Honolulu Rail Creates One Tenth of Jobs Promised
by Panos Prevedouros, FixOahu, February 14, 2018
Quoted in Marcel Honore's article in the Honolulu Civil Beat Rail Promised Lots Of Jobs But There’s No Sure Count Of What It’s Delivering.
- “It’s not the kind of project that lends itself to a huge amount of workers working at the same time,” said Panos Prevedouros, a longtime rail critic and one-time mayoral candidate who chairs the University of Hawaii’s Civil Engineering Department. “The way they did it, it’s much simpler to manage. It takes a longer time, but it keeps the (job) count quite low.”
By "the way they did it," I explained to Marcel that HART rail is being built one segment at a time by a single builder, instead of having, say 4 builders building 5 miles each, simultaneously.
- Prevedouros said the city should keep better track of the actual jobs that rail is generating since that was such a strong part of the pitch years earlier to build the project. “What was presented and promised, it was all rhetoric around the Great Recession we had. So it was a big selling point,” he said. “Really, 1,000 jobs doesn’t make or break anything.” [in Honolulu]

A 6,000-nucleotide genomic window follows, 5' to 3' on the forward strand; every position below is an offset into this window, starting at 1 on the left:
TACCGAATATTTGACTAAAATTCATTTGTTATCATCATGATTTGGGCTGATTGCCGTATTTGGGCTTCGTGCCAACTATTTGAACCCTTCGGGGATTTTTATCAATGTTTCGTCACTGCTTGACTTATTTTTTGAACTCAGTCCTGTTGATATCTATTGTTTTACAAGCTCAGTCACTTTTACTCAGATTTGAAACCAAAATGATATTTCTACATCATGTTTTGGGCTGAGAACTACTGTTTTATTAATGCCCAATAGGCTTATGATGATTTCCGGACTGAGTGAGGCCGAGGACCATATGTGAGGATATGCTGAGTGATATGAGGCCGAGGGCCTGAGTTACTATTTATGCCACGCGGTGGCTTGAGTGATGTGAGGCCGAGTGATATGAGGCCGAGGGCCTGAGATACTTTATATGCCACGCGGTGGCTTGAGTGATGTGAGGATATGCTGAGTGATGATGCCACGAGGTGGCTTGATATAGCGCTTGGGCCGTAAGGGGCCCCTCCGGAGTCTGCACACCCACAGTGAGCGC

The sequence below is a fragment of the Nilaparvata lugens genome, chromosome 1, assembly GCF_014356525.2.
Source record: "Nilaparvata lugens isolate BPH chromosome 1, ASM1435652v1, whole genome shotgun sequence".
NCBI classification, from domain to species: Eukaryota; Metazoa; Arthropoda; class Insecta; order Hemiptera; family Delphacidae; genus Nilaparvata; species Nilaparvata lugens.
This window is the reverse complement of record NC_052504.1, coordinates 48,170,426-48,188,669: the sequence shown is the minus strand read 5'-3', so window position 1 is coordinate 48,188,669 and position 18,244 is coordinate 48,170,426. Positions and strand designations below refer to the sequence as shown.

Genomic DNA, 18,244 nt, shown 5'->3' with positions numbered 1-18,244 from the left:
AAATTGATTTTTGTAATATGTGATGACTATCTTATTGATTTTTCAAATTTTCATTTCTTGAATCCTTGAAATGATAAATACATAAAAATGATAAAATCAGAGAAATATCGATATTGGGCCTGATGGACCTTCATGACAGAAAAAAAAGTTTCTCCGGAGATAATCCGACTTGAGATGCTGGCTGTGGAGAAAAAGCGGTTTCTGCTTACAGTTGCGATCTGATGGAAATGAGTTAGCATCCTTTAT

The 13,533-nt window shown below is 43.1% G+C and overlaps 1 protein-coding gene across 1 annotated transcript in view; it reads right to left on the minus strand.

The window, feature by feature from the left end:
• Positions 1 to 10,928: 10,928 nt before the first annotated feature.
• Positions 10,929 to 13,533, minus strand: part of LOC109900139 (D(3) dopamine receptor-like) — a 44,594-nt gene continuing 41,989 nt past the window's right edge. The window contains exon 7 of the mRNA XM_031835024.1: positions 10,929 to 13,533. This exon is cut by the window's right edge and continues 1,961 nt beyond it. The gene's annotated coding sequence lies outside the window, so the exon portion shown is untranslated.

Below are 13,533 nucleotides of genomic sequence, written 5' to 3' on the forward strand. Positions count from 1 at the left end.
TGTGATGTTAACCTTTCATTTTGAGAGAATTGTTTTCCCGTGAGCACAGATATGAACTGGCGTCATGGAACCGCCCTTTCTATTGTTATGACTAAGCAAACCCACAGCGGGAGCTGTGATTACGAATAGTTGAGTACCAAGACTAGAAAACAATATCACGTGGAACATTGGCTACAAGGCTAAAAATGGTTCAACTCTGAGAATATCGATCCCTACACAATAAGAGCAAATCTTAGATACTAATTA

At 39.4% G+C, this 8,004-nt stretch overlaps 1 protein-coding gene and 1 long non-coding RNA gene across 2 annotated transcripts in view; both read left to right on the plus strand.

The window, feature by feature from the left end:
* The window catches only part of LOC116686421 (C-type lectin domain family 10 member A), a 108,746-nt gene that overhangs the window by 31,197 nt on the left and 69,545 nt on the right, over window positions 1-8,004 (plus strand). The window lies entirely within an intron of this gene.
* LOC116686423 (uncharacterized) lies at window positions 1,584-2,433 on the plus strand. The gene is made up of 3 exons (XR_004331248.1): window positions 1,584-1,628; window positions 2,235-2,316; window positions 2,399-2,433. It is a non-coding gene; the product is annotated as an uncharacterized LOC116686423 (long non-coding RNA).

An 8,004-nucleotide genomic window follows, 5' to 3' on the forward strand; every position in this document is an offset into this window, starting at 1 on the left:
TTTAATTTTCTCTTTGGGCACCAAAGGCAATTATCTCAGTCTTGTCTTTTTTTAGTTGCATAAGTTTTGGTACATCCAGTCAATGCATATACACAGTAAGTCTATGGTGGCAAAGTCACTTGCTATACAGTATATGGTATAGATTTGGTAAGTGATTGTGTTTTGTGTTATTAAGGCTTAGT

It wasn't difficult for me and unbiased economists to see the lies in the jobs numbers. Back on April 14, 2010, I exposed this in my article Proposed Rail Creates 1,000 Local Jobs and Destroys 4,000 Jobs.
See Scott Ishikawa serving city propaganda for the 10,000 jobs... and an interesting comment underneath.
On March 23, 2012 I simply wrote that HART's Job Estimates Are Wrong.
So, let's recap... So far I was right about the cost of rail will be much higher than advertised, the delivery of rail would be much longer than advertised, and that the advertised job numbers were fake. There are two big ones left: Reliability and Ridership.
Reliability may be better that mediocre now that Hitachi has put its name on the Ansaldo trains. Ridership will be, at best, one half of what the city proclaimed in the EIS (see my estimate.)